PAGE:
What local and/or international partners does PSH work with?

PSH works with three NZ based co-investor fishing companies who are partners in the development programme being Aotearoa Fisheries, Sealord and Sanford.   The PSH programme is part of the Primary Growth Partnership (PGP) scheme which is administered by the Ministry for Primary Industries (MPI).   The technical servicing for the programme is being provided by the Plant & Food Research (PFR) seafood unit based in Nelson, NZ.

How well does PSH and its work demonstrate the qualities of the category?

The technology being developed by PSH represents the very best standards in “innovation” as an process.   The programme started with an invention or concept and has worked collaboratively to take this through to a commercial outcome.   The common goal of a better and more sustainable method of harvesting wild fish has overcome the challenges of finding investors, developing a collaborative team, developing, building and testing range of unique and radical prototype designs and then proving the results so that industry regulations can be changed to fit the new technology.   The results of this programme will affect the entire NZ seafood sector.

In what ways has PSH positively affected, or mitigated negative impacts of, the seafood industry?

PSH has already demonstrated that the survival rates of non-intended catch and overall quality of wild fish being harvested by trawl type vessels can be significantly improved over existing trawl designs.   The potential gains in fish condition observed at the stern of the fishing has changed the perception of the crews and will lead to new designs in fishing vessels to better capture these gains during the handling and sorting operations.   The programme has shown that sustainability gains can be made in a way that complements good business outcomes for the vessel operators and fishermen.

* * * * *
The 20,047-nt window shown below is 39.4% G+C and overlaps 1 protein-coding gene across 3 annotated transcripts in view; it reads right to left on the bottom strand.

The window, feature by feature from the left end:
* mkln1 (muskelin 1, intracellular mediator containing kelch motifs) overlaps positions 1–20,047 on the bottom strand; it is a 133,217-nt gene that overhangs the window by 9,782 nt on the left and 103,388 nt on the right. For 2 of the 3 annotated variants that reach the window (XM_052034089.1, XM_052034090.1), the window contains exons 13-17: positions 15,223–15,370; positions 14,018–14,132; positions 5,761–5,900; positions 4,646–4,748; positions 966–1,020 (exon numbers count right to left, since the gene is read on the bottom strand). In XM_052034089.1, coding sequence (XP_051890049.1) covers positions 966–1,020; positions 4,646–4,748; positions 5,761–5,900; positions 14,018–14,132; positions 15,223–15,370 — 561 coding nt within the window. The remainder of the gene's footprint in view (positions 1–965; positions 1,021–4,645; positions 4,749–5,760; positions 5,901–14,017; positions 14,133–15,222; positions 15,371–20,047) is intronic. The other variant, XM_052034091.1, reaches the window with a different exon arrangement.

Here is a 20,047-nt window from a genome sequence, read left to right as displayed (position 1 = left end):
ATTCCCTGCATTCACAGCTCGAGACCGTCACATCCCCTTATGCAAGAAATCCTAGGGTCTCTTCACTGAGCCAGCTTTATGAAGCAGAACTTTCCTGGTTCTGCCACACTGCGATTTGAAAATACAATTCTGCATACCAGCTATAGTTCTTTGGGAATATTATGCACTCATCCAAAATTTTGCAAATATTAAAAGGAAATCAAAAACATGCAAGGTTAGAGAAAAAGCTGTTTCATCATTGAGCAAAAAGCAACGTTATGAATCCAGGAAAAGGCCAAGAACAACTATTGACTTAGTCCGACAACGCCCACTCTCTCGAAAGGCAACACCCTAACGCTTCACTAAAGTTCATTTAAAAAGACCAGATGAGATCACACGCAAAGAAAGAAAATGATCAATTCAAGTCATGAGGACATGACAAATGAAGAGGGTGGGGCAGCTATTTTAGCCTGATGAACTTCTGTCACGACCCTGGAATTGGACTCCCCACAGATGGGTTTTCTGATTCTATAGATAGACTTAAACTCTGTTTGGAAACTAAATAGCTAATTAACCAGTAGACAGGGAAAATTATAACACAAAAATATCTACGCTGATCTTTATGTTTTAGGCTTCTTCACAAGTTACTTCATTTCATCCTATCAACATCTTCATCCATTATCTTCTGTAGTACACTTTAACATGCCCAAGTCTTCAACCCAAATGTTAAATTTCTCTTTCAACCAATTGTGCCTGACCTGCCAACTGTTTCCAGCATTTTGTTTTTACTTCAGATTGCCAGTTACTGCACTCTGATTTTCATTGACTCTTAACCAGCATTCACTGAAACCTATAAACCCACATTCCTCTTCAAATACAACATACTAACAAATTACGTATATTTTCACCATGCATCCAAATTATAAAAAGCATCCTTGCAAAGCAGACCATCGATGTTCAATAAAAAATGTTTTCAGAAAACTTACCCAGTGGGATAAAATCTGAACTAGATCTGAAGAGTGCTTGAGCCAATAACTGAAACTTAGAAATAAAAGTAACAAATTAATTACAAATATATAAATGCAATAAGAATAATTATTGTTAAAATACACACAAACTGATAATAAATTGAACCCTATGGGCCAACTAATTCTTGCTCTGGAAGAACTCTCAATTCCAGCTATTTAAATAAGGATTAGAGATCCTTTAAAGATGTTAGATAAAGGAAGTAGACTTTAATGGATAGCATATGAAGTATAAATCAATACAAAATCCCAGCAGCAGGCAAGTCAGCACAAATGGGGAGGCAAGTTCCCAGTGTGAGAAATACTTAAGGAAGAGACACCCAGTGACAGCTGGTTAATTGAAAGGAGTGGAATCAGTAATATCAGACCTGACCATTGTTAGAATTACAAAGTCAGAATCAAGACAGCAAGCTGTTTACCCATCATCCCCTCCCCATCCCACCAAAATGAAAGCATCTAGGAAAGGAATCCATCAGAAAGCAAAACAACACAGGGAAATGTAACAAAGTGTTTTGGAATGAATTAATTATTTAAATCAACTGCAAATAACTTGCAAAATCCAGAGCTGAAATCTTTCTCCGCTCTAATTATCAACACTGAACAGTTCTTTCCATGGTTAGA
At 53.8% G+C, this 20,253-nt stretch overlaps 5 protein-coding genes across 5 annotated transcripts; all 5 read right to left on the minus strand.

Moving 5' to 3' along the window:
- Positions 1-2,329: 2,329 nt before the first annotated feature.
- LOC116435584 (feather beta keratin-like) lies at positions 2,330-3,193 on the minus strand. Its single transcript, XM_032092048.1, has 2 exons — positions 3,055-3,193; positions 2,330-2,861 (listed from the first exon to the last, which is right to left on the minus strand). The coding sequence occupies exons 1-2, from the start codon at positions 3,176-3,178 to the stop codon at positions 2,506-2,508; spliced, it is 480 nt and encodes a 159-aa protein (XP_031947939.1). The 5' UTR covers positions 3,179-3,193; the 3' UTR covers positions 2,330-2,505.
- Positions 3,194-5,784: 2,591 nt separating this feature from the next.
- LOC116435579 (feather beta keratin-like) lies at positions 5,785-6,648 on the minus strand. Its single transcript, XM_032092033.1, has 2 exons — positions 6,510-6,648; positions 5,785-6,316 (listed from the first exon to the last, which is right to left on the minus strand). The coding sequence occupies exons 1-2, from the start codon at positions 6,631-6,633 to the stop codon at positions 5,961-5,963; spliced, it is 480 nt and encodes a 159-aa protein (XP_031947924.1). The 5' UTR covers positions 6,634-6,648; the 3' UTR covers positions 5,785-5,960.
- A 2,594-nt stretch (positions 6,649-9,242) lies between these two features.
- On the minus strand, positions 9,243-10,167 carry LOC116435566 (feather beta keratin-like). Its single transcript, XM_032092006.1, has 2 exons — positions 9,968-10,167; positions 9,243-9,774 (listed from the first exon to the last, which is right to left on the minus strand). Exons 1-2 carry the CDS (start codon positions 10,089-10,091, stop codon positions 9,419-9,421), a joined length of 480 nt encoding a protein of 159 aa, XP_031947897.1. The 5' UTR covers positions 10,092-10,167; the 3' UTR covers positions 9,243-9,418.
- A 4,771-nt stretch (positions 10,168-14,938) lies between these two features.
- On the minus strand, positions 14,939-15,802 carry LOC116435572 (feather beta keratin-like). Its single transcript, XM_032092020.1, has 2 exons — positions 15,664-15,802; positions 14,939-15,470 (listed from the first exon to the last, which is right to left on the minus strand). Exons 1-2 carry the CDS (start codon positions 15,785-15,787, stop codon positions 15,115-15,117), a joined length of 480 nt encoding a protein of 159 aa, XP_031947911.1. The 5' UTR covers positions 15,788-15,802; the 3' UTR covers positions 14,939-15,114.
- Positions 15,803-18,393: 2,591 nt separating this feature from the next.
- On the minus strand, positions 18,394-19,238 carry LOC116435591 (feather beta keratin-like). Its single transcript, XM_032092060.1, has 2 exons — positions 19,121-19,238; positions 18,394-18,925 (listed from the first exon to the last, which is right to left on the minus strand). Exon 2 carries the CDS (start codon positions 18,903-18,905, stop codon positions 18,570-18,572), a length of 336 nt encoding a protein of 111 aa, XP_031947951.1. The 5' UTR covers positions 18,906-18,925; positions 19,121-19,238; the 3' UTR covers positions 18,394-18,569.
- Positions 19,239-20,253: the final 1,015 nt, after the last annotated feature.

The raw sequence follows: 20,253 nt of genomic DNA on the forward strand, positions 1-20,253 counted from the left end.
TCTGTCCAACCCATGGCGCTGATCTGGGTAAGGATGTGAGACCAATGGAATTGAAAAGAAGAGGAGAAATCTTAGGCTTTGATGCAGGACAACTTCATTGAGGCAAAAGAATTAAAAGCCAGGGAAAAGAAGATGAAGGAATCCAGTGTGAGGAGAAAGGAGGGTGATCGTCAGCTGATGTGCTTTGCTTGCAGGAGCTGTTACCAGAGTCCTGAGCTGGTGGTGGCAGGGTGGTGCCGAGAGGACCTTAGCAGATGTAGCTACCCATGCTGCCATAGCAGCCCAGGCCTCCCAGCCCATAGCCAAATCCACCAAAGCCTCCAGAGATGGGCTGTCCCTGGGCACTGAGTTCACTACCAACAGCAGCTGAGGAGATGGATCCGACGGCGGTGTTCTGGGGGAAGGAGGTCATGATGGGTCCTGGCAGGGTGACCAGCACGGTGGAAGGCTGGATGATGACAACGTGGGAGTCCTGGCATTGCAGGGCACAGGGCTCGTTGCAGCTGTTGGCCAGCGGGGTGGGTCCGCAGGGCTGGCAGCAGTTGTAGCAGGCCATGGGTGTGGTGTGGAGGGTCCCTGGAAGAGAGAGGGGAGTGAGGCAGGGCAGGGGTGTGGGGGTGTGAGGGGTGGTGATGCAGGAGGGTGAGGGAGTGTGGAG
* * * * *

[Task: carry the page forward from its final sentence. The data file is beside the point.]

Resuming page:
In what way could PSH’s story inspire others and communicate successes achieved in sustainable seafood?

PSH represents a story where competing business interests can work together to achieve mutually beneficial outcomes for their wider industry.   The collaboration between industry, government and science is very strong for this programme and was established very early in the planning stages for the partnership.   The enduring strength of this partnership to work through a number of challenges along the way has shown that identifying a good cause can provide a very strong binding influence for similar projects in the future.

How would PSH’s work serve as a replicable model for others who want to have a similar impact?

The PSH programme is specifically modelled on the Primary Growth Partnership structure.   This is administered by the NZ Ministry for Primary Industries.   However the ability of a good idea to pull people and organisations into a collaborative effort is what PSH would demonstrate to any group looking to replicate this type of programme.